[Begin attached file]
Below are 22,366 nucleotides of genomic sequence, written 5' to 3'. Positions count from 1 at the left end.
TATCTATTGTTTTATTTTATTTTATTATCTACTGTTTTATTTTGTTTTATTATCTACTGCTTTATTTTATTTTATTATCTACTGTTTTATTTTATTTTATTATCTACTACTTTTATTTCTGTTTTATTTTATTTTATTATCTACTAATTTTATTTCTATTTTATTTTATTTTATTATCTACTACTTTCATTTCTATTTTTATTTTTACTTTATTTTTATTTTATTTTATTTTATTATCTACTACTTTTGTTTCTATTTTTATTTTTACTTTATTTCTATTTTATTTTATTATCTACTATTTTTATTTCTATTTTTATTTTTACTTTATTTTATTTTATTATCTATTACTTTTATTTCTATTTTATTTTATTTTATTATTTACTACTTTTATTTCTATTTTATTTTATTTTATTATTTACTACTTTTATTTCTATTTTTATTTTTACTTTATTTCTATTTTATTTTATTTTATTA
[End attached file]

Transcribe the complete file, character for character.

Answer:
Below are 22,366 nucleotides of genomic sequence, written 5' to 3'. Positions count from 1 at the left end.
TATCTATTGTTTTATTTTATTTTATTATCTACTGTTTTATTTTGTTTTATTATCTACTGCTTTATTTTATTTTATTATCTACTGTTTTATTTTATTTTATTATCTACTACTTTTATTTCTGTTTTATTTTATTTTATTATCTACTAATTTTATTTCTATTTTATTTTATTTTATTATCTACTACTTTCATTTCTATTTTTATTTTTACTTTATTTTTATTTTATTTTATTTTATTATCTACTACTTTTGTTTCTATTTTTATTTTTACTTTATTTCTATTTTATTTTATTATCTACTATTTTTATTTCTATTTTTATTTTTACTTTATTTTATTTTATTATCTATTACTTTTATTTCTATTTTATTTTATTTTATTATTTACTACTTTTATTTCTATTTTATTTTATTTTATTATTTACTACTTTTATTTCTATTTTTATTTTTACTTTATTTCTATTTTATTTTATTTTATTA